Reducing the Sales Charge of Open-End Funds

Although A-shares charge a front-end load, investors can reduce that sales charge by employing various methods laid out in the prospectus.

Breakpoints are quantity discounts. If the investor invests $1,000, he pays a higher
sales charge than if he invests $100,000. For mutual funds, investors are rewarded
with breakpoints. Let's say the L&H Fund had the following sales charge schedule:

That means an investor who buys $100,000 worth of the fund will pay a much lower sales charge than an investor who invests $20,000. In other words, less of her money will be deducted from her check when she invests. A break-point means at this point the fund will give the shareholder this break. A lower sales charge means an investor's money ends up buying more shares. For mutual funds, we don't pick the number of shares we want; we send in a certain amount of money and see how many shares our money buys us. With a lower sales charge, our money will buy more shares. Fractional shares are common. For example, $1,000 would buy 12.5 shares if the POP were $80.

Breakpoints are available to individuals, husbands & wives, parents & minor child in a custodial account, corporations, partnerships, etc. So, if the mom puts in $30,000 and also puts in $20,000 for her minor child's UGMA account, that's a $50,000 investment in terms of achieving a break-point. The child cannot be an adult; he must be a minor. Corporations and other businesses qualify for breakpoints. About the only people who don't qualify for breakpoints are investment clubs.

A securities agent can never encourage an investor to invest a lower amount of money to keep him from obtaining a lower sales charge offered at the next break-point. That's called break-point selling and is a violation of FINRA rules. Like¬wise, if an agent fails to point out to an investor that a few more dollars invested would qualify for a break-point, that's just as bad as actively encouraging him to stay below the next break-point.

If a front-end-loaded fund has a break-point at $50,000, the registered representative should inform any investor who has even close to $50,000 to invest about that break¬point. If the customer in the question has, say, $46,000, the agent must inform him about the break-point available for just $4,000 more.

Letter of Intent (LOT)
What if the investor didn't have the $100,000 needed to qualify for that break-point? He could write a letter of intent explaining to the mutual fund his intention to invest $100,000 in the fund over the next 13 months. Now, as he sends in new money, say, $5,000 at a time, the fund applies the lower 4% sales charge, as if he'd already invested the full amount. The lower sales charge means he ends up buying more shares, right?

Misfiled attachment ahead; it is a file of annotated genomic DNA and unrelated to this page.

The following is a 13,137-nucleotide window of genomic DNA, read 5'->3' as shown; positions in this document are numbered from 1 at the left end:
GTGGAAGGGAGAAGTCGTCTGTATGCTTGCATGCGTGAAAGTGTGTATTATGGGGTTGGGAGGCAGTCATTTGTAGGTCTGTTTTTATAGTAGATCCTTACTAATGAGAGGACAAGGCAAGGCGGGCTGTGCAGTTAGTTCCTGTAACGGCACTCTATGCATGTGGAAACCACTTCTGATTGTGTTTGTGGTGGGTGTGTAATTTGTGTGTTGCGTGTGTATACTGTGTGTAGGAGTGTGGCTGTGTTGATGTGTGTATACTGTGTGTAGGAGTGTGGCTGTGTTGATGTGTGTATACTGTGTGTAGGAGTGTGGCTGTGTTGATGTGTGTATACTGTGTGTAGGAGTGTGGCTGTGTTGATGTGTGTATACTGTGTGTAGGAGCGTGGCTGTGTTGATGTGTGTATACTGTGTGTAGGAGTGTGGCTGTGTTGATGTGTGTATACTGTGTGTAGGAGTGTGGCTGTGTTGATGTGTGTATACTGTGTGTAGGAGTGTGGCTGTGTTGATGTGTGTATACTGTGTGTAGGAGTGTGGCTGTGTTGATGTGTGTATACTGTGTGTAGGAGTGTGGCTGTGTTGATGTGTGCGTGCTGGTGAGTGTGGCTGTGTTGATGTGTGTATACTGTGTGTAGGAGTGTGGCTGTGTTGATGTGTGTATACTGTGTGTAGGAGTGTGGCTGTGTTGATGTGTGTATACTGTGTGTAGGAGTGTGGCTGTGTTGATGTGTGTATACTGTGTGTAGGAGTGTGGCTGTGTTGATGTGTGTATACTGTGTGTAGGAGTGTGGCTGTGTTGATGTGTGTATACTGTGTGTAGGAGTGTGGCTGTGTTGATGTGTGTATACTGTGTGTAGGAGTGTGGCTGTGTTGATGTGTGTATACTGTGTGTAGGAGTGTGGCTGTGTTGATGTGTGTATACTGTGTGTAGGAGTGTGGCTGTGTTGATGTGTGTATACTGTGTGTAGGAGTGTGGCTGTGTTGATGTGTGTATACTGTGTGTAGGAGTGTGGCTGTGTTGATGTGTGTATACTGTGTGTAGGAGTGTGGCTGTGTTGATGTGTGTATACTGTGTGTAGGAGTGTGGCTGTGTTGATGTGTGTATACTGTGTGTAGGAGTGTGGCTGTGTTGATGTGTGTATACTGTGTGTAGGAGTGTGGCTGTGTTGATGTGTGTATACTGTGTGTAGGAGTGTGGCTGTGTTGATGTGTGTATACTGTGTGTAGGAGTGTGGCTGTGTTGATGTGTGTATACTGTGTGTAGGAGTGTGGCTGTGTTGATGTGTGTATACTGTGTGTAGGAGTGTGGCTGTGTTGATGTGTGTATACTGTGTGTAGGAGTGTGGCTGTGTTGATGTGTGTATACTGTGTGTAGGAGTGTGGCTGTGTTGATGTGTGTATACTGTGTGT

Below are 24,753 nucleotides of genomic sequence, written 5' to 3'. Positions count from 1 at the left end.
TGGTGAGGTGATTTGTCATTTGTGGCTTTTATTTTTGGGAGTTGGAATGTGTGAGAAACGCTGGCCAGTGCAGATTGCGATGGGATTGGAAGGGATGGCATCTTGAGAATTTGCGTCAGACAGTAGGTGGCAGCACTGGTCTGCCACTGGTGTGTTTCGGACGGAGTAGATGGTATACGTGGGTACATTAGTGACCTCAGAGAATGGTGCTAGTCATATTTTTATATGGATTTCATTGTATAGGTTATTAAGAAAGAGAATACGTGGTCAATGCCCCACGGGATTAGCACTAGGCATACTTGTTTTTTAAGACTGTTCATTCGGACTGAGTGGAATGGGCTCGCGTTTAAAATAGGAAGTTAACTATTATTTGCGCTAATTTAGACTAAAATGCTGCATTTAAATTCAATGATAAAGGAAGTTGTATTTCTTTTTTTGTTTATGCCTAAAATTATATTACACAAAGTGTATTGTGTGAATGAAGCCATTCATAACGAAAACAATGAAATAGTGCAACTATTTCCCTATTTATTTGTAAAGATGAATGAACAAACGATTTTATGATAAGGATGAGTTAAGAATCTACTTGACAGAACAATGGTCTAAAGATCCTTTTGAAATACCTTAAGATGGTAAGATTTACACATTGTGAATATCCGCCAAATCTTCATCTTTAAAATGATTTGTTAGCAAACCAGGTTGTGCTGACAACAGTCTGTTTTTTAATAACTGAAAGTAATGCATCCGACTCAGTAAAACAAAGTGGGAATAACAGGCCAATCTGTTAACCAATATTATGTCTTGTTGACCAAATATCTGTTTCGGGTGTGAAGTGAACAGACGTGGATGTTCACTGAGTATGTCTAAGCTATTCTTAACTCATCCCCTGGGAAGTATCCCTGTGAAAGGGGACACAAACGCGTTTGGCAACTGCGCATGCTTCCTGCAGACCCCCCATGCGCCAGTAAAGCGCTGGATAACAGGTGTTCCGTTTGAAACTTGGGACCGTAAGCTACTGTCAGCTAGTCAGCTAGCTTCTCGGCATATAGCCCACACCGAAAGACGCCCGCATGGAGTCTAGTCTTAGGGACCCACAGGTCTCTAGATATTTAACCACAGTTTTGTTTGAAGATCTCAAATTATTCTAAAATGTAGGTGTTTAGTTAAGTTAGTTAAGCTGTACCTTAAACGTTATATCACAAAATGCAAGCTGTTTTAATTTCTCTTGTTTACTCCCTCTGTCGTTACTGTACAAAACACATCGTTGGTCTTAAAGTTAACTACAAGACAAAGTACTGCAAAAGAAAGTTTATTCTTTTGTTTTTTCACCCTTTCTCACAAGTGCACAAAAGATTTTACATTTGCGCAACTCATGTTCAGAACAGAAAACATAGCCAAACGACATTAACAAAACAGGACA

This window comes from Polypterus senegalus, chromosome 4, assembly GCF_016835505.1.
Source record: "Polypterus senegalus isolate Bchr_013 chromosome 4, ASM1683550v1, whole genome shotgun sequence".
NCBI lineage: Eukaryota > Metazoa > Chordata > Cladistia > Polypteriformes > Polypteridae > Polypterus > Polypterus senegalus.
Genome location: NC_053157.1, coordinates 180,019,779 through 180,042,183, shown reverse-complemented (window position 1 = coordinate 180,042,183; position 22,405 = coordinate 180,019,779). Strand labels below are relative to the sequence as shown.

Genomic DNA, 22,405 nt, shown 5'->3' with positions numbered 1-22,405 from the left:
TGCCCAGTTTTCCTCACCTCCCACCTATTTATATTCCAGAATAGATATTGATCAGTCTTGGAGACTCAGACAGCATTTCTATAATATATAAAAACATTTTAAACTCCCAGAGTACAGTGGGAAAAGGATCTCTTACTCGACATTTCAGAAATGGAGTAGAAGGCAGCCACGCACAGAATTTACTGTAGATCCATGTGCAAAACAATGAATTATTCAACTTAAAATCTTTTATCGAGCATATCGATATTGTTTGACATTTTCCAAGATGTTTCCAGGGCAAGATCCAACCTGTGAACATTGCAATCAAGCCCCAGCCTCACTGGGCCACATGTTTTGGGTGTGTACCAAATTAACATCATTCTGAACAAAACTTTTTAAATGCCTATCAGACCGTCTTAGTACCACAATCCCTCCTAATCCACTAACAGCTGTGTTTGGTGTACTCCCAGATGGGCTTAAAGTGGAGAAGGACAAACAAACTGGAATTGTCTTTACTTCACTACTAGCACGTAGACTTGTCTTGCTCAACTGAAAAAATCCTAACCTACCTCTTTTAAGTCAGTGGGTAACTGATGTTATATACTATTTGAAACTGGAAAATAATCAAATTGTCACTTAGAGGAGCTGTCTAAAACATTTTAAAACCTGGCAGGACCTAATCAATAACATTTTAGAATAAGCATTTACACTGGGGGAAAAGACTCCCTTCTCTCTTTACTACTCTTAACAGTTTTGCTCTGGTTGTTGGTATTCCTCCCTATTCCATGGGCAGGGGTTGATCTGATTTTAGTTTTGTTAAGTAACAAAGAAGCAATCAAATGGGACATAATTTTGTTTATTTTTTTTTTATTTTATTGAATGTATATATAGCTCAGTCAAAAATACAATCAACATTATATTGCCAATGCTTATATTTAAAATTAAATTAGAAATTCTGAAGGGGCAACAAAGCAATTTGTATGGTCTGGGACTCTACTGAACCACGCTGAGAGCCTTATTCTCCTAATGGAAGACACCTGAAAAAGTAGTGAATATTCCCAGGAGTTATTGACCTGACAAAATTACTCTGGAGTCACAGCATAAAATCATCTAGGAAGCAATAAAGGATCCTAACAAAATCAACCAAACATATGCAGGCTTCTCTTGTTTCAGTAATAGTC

So, guess what the fund does? It holds those extra shares in a safe place, just in case he fails to invest that $100,000 he intended to. If he doesn't live up to his letter of intent, no big deal. He just doesn't get those extra shares. In other words, the higher sales charge applies to the money invested.

Also, that letter of intent could be backdated up to 90 calendar days to cover a previous purchase. If an investor bought $3,000 of the L&H fund on March 10, he might decide in early June that he should write a letter of intent to invest $50,000 over 13 months. He could backdate the letter to March 10 to include the previous investment and would then have 13 months from that date to invest the remaining $47,000.

Rights of Accumulation
If an investor's shares appreciate up to a break-point, the investor will receive a lower sales charge on additional purchases. In other words, when an investor is trying to reach a break-point, new money and account accumulation are counted the same way. So, if an investor's shares have appreciated to, say, $42,000 and the investor wanted to invest another $9,000, the entire purchase would qualify for the break-point that starts at $50,000. In other words, the $42,000 of value plus an additional $9,000 would take the investor past the $50,000 needed to qualify for the 5% sales charge.

This is known as rights of accumulation. It has nothing to do with a letter of intent. If you write a letter of intent to invest $100,000, you'll need to invest $100,000 of new dollars into the fund to get the break-point you're intending to get.

Rights of accumulation means you could save money on future purchases, based on the value of your account.

Combination Privilege
Most funds are part of a "family" of funds. Many of these fund families let investors combine a purchase in their Income Fund with, say, their Index or Growth Fund to figure a break-point. They call this a combination privilege. So, if the individual invests $20,000 in the Income Fund and $30,000 in the Growth Fund, that's considered a $50,000 investment in the family of funds, and that's the number they'd use to figure the break-point.

Conversion/Exchange Privilege
The fund might also offer a conversion/exchange privilege. This privilege allows investors to sell shares of, say, the L & H Growth Fund to buy shares of the L & H Income Fund at the NAV, rather than the higher POP. However, while buying the new shares on a net asset value basis is nice for the investor, the IRS considers the sale a taxable event. That means a capital gain or loss is realized on the date of the sale.


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